Performance Management

Performance Management

Performance Management

Managing People – Is Your Performance Review Really Necessary?

Performance management – lots of organisations carry out “performance appraisals.” Most people consider them a “good thing!” And there is lots of information around to help you do them well.

But there is more to encouraging good performance than carrying out the annual performance review. Some people question whether carrying out annual performance reviews actually impacts on the quality of performance.

Let us think a little about the person being assessed. What do they usually think about when a review is due.  Here’s what it likely to be.

What your employee thinks about before their performance management review

  • How is this review going to affect my bonus/performance related pay?
  • How am I being assessed and is it fair?
  • Is my contribution really going to be recognised and acknowledged?
  • How does this review affect my chance of promotion?
  • How well am I doing compared to my peers?

But if you think about it.  These questions don’t reflect why, as a manager, you carry out a performance review.

What you are concerned about is;

  • How will you help the person understand what you think of their performance?
  • What evidence is needed to support your view?
  • If they are not meeting the standard, what advice should you give?
  • What action should follow on from the review?

You are looking to do an assessment that helps your member of staff become more committed to your objectives. How do they become more motivated, accountable, reliable, creative, dedicated, and, yes, happy in the job?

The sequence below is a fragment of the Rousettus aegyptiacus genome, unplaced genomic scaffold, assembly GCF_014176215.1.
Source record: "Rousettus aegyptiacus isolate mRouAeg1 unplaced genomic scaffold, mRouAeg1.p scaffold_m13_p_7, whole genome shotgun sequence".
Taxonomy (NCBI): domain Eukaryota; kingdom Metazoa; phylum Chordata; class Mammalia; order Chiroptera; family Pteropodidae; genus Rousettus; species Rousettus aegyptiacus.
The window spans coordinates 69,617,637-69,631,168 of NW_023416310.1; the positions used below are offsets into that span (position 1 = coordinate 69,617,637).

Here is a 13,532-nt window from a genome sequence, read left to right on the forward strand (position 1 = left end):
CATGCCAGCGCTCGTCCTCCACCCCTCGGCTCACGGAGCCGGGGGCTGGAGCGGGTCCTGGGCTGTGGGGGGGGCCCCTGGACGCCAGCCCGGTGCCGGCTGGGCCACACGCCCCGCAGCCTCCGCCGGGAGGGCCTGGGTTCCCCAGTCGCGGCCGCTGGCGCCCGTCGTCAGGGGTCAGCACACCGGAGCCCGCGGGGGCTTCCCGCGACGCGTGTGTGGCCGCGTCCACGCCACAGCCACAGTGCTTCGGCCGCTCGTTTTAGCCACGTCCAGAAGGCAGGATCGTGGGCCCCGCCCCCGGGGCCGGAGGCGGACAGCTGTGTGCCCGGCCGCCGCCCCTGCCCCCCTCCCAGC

Given the difference in perspectives, holding one annual performance review doesn’t really seem to meet your purpose or theirs. Surely what you need instead is a relationship and structures that support an ongoing dialogue?

No you don’t want spend every day discussing performance.

There is much to be said, though, for commenting very quickly on exceptions in performance – be they good or bad. Giving praise is as important as giving criticism.

Having a performance stock take once a month works for many! Certainly, having a more formal review quarterly, where the question of the bonus isn’t part of the mix, has worked for me. And then, at the end of the year, it is an agreed summary of those quarterly reviews that feeds into the financial reward system.

Developing an effective relationship, and  having an open discussion about the quality of performance is works. It is much more likely to help you and your staff member achieve your goals, both corporate and personal.

Remember, performance management is the process of creating a work environment in which people are enabled to perform to the best of their abilities. Performance management is a whole work system that begins when a job is defined. It ends when an employee leaves your organization.

With a performance management system that works (and a well developed relationship), it becomes much easier to discuss career development. You can consider together opportunities for career progression. Threats to good performance can be seen off before they become real issues. Everyone benefits.